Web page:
Strange as it may seem, yet the fact is, that the Word of God is not truly believed by the generality of hearers : even by very many who attend the
Ilouse of God pretty well upon the whole so far as the Sundays are concerned, without at all referring to the other Festivals and Holy Days enjoined for observance. Such may not, with the sceptic, profess their disbelief; but when the grand duties and commands of our Holy Faith are urged upon them, there is a secret disposition to doubt whether such reiterated injunctions are 60 indispensable to salvation as the duly authorized Minister of God represents them. Sermon after sermon is heard, but where the visible reform upon the many? Alas! the sweeping majority seem to think of nothing in the Sermon beyond the satisfaction or dissatisfaction it may occasion for the half hour it may be in delivering. Sermons are not got up for amusement, (the Pulpit is surely above this sort of thing,) although the spirit of the age looks at them too much in that light.
When we call upon you to feed your souls through Sealing Ordinances ; promulgate the promises, the denunciations, the blessings, the woes, of the glorious Gospel ; when we enforce this or that particular duty, or denounce this or that particular vice-we are to be regarded not merely as going through the routine of our profession, but as God's Heralds deputed by the Apostolic Laying on of Hands, to utter, in the name of God, what it is His pleasure should be declared to that Flock we are set over. Our exhortations, advices, and remonstrances, are not ours, but God's, who condescends to make use of men like yourselves as His Instruments. Raise, then, Brethren, your minds above the weak and feeble instrument who is addressing you, and listen to him merely as the echo of the voice of God. Have first the disposition of a willing scholar, otherwise, no teacher can make anything of you : have profound reverence for the Word as the Word of God, and not of man ; so can we say of you, with St. Paul to the Thessalonians—"For this cause, thank we God without ceasing, because when ye received the Word of God which ye heard of us, ye received it not as the word of men, but as it is in truth, the Word of God, which effectually worketh also in you that believe."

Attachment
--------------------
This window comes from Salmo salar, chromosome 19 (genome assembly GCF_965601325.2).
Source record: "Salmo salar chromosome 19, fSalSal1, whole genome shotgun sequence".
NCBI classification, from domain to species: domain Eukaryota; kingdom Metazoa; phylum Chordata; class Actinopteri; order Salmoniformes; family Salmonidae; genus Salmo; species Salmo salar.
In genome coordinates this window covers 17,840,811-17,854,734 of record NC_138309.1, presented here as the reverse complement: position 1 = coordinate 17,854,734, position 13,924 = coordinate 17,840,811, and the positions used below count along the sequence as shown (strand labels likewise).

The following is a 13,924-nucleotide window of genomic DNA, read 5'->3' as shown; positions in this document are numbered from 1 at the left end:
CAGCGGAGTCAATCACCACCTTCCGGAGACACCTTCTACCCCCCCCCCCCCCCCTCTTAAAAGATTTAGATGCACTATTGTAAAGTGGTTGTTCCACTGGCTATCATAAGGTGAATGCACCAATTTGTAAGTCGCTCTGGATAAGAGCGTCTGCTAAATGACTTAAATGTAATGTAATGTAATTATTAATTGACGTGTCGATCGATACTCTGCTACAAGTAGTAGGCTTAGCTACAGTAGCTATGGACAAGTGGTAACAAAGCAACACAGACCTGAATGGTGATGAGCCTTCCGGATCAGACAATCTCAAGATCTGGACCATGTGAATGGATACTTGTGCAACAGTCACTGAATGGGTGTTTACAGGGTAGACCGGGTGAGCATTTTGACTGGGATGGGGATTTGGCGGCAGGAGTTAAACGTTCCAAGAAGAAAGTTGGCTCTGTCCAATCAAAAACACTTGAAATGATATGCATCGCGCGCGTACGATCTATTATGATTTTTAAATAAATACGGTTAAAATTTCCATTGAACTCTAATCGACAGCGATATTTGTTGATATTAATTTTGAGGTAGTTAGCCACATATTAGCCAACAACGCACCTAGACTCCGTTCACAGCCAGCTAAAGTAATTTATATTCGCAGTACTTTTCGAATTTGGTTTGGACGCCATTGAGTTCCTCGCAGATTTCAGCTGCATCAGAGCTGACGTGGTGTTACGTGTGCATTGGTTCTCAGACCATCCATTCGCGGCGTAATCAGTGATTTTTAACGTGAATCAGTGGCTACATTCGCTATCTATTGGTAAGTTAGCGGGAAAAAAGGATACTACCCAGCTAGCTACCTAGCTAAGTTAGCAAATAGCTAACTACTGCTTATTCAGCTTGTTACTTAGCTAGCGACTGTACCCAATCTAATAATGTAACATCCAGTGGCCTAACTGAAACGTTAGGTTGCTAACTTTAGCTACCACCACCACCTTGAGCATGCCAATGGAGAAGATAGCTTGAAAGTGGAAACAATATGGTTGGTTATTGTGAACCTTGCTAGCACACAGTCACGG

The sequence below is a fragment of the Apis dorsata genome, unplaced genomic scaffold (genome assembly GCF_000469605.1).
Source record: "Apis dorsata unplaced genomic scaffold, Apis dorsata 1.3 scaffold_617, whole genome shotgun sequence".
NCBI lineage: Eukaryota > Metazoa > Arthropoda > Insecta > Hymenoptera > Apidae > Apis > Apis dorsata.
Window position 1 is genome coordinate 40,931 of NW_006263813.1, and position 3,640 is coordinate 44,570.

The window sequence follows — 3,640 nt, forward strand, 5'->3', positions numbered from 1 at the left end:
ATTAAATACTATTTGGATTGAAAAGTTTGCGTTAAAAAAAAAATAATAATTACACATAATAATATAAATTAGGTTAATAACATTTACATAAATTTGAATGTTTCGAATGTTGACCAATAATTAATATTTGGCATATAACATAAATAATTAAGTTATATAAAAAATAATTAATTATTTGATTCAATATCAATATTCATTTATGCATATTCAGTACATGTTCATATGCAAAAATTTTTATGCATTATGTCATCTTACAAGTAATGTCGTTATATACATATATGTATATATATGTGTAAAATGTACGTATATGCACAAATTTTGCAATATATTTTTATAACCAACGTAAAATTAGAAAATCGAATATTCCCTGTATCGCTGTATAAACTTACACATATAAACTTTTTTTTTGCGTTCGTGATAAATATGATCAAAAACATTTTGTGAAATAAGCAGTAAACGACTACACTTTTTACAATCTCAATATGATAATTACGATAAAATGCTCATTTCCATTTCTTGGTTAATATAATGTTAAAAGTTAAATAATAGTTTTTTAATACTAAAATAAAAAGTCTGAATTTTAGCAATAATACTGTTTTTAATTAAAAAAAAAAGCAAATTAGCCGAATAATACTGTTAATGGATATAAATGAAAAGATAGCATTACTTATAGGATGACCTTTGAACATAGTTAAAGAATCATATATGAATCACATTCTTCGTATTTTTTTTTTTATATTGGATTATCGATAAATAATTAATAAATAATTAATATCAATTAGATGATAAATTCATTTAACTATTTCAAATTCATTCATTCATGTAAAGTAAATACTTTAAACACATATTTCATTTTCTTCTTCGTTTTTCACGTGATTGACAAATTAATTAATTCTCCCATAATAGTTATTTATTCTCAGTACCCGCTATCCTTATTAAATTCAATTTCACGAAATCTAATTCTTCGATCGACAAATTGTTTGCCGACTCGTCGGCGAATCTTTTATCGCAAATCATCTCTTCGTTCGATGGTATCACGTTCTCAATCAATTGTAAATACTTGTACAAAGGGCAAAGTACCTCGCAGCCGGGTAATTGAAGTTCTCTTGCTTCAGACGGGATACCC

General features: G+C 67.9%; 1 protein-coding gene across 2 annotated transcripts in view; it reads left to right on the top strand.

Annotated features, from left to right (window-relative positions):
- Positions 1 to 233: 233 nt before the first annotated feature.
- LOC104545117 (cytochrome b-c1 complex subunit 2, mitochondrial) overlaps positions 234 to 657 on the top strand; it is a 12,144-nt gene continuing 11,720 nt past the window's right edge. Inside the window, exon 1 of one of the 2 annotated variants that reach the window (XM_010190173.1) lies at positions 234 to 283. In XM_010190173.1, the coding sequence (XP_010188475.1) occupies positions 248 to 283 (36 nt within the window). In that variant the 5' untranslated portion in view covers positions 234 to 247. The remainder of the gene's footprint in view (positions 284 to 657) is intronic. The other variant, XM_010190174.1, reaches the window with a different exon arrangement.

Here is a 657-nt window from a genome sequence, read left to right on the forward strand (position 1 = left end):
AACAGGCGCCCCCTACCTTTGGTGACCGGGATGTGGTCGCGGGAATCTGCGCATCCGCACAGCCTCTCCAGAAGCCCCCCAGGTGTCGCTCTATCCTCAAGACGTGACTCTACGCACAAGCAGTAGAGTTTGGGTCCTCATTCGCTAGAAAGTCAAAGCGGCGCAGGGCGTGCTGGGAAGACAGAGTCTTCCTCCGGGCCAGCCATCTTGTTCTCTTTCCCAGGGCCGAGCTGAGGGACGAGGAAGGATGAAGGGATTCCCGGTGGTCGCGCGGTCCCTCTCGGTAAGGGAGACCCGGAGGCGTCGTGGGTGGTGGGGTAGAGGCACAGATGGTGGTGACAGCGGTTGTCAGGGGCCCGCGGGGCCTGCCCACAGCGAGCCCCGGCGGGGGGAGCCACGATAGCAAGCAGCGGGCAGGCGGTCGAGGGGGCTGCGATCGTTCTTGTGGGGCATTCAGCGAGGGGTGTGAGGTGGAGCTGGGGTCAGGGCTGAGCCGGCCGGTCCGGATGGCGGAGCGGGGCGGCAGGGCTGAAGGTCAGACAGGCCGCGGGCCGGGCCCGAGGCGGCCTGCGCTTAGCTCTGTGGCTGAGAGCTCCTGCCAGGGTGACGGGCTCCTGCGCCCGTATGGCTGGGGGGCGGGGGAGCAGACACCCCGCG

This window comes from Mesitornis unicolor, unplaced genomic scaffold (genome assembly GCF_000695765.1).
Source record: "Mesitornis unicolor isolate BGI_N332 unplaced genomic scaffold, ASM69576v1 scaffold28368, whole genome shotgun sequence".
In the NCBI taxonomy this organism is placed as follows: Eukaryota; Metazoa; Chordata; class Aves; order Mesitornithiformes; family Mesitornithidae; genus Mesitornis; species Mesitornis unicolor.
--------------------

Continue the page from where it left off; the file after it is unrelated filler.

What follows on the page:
The devils believe and tremble: such a belief is of no use. The test of our Faith is our Obedience; not merely a passable, inoffensive morality ; but the submission of the mind, soul, and spirit, to the will of God. Faith waits upon God. Devotion consists in a habitual converse with God, rather than in occasional outbursts or transports of vehement prayers. It is the privilege of Faith to gaze steadily on the Unseen, glorifying God in the most unsearchable of His dealings, owning His wisdom when we cannot see it, bowing to His justice, when the equity of its decisions is obscured in darkness, and magnifying His goodness when chastised by the sorest afflictions. It is by the soul's submission in these things, that the genuineness and strength of true Faith are best ascertained. Little, indeed, do we know, comparatively speaking, of the Unseen Kingdom. We now see but through the glass of Faith darkly. Our best thoughts are inadequate to grasp its glory and bliss : our noblest conceptions of the sunlight of Heaven are but as faint streaks of indistinct twilight. Yet, little though we know, we glean enough from the Apocalypse to arouse our dormant powers that we may ascend on the ladder of Faith and Prayer to Him who sits on the Throne, surrounded by a rainbow,-to deepen our contrition,-to cheer and quicken our drooping hearts till they burn with seraphic love, lit up with live coals from off the Altar of God. We learn from St. John the Divine that, in the Unseen, the LAMB slain from the foundation of the world is the Object of adoration and worship. The God-Man, being Himself both Priest and Sacrifice, the hierarchies in Heaven fall prostrate before in lowly reverence and loving awe. He is the Alpha and Omega of their devotions; and, in hymning forth His praises, they are represented as bringing the powers of Instrumental Music to their aid, and letting their Harps be, as it were, a joyous undertone to the magnificent sound of voices, which are as the rush of many waters. The song in Heaven is never hushed; the harp is never unstrung; from side to side, clothed in white, as choristers, the Heavenly Band antiphonally sing and answer one another. And if the things done in Heaven are the patterns of those to be done on earth, what is the conclusion at which we arrive? Surely when we imitate this pattern here below, we are assimilating our services to those who never fell from their first estate. The Church on earth is the Representative of the Church in Heaven. The Church on earth is the Christian's home here, and should ever speak of Heaven, his home hereafter. The Church on earth is the place where God's Honour dwelleth. Here Christ is set before us : all here tells of Christ, and shadows forth His Presence. We gaze on the distant ALTAR with its ornamental Cross,-and are hereby reminded of the wonders of redeeming love, and the sacrifice made by Christ for the sins of all born of woman. And when we adorn it, it is for Christ. It is to the Lamb slain we dedicate our gifts : and when we, in our humble way, strive to make the place of His Feet glorious, and make beautiful His Tabernacle, it is all for Christ. To Him we offer our choicest gifts; to Him we dedicate all that skill can design, and art accomplish. All our accessories of holy worship are devoted to Him: for, pure love dictates that nothing too costly of ours can be given back to Him, who out of love gave Himself for us. As, in the Book of the Revelation, the Altar in Heaven is repeatedly alluded to, so, in the words of St. Paul, “WE HAVE AN ALTAR" on earth whereon to offer the Memorial of the One Sacrifice which was, once for all, offered and slain on the Cross. The Great High Priest of our profession bears now in His glorified Humanity in Heaven the marks of His suffering here upon earth,—the five blessed Wounds imprinted upon His Sacred Body, Ile ever presents to His Father, as our Mediator, the merits of this most precious Oblation, as well as the prayers of the saints as holy incense. So, “ Faith is the substance of things hoped for, the evidence of things not seen." After the awFUL Fixal SCENE, Faith will be no more, nor no more needed. If found Faithful, our Faith shall merge into Beatific Vision ; we shall gaze upon the Sun of Righteousness who is the Light of the New Jerusalem, and who filleth all things with the brightness of Ilis shining.